Vancouver Canucks: Signing a defenceman smarter than getting Hanifin

Vancouver Canucks (Photo by Bruce Bennett/Getty Images)
Vancouver Canucks (Photo by Bruce Bennett/Getty Images) /

The Vancouver Canucks would have to pay way too much for Noah Hanifin, meaning general manager Jim Benning is better off signing top-four blueliners in free agency.

Last week, Sportsnet’s Elliotte Friedman reported that the Vancouver Canucks were a “stealth team” for Carolina Hurricanes defenceman Noah Hanifin, and the trade speculation has only continued to ramp up.

Hanifin, 21, was the fifth-overall draft choice in 2015. He scored 10 goals and 32 points for the Hurricanes this season — both career highs. However, Ben Kuzma of the Vancouver Province noted the extremely high and unreasonable asking price the ‘Canes are seeking:

"And it’s not just parting with their seventh overall pick in the 2018 NHL Draft.The Hurricanes aren’t looking for picks or a mid-range prospect. They have those.They would want the No. 7 selection and a prime, young, roster player to make a deal happen. But Brock Boeser, Bo Horvat, Elias Pettersson, Adam Gaudette, Jonathan Dahlen and Thatcher Demko are untouchables."

Hanifin would certainly boost the Canucks blue line, but TSN’s Craig Button summed up why general manager Jim Benning is better off keeping his seventh pick to draft a blueliner:

You see? The Hurricanes have the right to want aplenty for Hanifin, but the seventh pick plus an impact roster player is too much — given his limits offensively. Problem is, Benning must certainly be feeling the need to add a blueliner who can come in and make an impact immediately.

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As such, I’m proposing that he simply avoid Hanifin at all costs and prepare to dive into free agency, where plenty of top-four blueliners are available.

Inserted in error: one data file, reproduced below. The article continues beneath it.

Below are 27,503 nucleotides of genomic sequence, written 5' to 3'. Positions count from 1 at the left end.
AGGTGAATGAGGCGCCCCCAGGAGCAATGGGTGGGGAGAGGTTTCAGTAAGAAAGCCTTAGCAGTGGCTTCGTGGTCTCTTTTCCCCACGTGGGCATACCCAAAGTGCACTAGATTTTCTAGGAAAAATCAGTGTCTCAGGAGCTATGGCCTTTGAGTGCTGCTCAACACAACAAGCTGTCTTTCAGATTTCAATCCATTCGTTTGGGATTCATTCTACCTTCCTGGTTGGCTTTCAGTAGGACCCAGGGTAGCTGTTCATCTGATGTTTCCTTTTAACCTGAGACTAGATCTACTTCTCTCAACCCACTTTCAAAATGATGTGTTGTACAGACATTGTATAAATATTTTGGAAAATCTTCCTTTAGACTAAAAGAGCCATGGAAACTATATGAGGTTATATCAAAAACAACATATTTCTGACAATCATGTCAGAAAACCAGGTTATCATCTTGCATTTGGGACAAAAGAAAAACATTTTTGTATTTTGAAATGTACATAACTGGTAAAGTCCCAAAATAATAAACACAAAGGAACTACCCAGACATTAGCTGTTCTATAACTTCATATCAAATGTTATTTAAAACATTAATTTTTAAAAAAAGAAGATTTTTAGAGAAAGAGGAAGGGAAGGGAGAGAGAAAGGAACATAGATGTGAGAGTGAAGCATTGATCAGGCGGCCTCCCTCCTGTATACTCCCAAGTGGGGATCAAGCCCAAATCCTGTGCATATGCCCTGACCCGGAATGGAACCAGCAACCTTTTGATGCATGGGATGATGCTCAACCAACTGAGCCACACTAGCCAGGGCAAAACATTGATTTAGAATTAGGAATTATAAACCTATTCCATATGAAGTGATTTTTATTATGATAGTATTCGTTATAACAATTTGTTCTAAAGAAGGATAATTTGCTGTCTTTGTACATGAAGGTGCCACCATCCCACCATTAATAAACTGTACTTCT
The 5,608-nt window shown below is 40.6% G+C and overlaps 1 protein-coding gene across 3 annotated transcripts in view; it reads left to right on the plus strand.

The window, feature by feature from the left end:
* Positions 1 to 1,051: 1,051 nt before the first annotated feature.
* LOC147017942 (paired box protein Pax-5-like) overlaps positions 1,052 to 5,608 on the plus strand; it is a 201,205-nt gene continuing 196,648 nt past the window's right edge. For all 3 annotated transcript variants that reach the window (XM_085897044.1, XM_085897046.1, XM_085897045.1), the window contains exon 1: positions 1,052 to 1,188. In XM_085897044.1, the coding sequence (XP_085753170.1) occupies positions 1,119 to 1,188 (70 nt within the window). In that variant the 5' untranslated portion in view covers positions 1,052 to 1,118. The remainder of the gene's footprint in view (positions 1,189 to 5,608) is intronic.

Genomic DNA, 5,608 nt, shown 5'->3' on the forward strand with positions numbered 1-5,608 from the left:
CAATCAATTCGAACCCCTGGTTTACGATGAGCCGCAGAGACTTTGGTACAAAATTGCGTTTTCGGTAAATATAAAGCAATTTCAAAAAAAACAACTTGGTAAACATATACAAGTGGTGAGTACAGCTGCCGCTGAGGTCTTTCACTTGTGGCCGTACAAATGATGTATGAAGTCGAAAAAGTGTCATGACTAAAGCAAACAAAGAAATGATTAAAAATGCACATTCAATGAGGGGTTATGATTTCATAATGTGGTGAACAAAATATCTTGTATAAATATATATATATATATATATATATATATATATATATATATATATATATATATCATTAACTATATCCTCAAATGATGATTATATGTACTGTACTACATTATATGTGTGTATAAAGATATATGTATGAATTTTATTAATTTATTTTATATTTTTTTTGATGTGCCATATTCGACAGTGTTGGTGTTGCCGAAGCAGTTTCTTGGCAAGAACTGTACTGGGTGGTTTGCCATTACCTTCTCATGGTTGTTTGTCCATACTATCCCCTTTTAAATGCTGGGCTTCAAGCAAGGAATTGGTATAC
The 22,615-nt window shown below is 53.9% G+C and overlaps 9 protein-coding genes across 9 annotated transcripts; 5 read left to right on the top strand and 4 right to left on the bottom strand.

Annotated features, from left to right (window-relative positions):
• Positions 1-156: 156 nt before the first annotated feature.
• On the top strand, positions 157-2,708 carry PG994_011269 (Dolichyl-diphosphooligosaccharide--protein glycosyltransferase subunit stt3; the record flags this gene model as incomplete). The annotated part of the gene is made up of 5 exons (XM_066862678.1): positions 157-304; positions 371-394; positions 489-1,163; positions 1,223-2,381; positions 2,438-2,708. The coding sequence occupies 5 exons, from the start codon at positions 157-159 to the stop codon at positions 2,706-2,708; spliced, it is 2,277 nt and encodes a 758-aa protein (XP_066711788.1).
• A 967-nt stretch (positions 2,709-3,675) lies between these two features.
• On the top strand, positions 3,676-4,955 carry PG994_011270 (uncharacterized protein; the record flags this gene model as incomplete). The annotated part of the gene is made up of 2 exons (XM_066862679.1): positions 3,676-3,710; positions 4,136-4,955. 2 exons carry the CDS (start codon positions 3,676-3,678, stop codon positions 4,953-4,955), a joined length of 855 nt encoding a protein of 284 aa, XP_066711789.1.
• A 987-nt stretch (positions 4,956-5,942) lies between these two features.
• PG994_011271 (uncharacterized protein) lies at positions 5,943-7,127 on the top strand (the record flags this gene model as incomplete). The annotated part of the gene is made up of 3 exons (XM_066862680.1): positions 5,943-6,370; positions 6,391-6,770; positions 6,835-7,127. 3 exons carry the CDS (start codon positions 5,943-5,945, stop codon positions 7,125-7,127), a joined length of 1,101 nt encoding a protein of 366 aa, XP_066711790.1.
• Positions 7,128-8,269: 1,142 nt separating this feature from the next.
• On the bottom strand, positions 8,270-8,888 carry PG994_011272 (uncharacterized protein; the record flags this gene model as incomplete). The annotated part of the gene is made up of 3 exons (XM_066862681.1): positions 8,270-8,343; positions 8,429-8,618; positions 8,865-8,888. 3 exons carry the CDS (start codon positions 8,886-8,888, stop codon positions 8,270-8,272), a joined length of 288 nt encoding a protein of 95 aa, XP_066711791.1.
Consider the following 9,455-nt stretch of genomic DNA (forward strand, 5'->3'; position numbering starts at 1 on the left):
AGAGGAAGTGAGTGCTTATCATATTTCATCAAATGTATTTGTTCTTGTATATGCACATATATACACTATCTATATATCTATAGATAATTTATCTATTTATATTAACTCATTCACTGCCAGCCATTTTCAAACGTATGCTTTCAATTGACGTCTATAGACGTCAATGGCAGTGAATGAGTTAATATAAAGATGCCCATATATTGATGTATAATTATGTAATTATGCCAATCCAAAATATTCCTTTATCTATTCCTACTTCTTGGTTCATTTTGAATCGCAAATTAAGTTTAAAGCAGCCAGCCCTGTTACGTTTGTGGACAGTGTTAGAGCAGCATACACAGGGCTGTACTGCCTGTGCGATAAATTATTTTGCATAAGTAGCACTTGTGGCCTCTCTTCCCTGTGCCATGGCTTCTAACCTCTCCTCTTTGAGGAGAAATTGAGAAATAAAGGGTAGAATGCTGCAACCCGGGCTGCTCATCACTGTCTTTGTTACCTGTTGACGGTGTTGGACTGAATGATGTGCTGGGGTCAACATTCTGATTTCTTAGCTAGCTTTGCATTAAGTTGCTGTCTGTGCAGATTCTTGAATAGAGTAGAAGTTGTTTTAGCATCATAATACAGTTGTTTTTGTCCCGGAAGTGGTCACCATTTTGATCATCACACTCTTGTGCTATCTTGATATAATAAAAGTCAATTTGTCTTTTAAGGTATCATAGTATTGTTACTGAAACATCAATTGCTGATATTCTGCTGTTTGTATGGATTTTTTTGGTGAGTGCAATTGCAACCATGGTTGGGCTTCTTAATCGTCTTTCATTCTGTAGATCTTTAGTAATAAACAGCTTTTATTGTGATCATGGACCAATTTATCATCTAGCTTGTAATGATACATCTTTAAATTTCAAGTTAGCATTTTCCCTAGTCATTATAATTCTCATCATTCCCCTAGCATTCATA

Don’t expect them to be players for John Carlson — who could certainly look for $8 million a year, but there is another tier of blueliners that could help immediately.

Bringing back Dan Hamhuis isn’t such a crazy idea. He loved it in Vancouver and took less money to sign here in 2010.

The Canucks could entertain the idea of bringing a locker room leader into the fold, where he could mentor the likes of Olli Juolevi, Troy Stecher and whomever the Canucks draft with the seventh pick.

Calvin de Haan could also be a cheap add for Benning. He doesn’t bring much offence (81 points in 304 NHL games), but he carries a 50.4 career Corsi For percentage and has four seasons in which he registered over 100 hits and 100 blocked shots. That’s the stay-at-home defenceman they need.

Taking a chance on Alexei Emelin – who had a failed tenure with the Nashville Predators – could also be worth it. A one or two-year deal wouldn’t hurt Benning, especially if he’s confident Emelin can bounce back to his old Montreal Canadiens form.

Then there are guys like Ian Cole and Jack Johnson, who could provide some physicality while also logging key minutes on both the power play and penalty kill. Neither of them would cost too much, either.

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Point is, Hanifin would cost the Canucks two potential franchise cornerstone players. In signing one of the five blueliners mentioned above, the Canucks would be getting an impact player at a lower cost. None of them carry the skills that Hanifin displayed, but it helps Benning retain his seventh pick and all the core young player he’s spent years adding to the roster.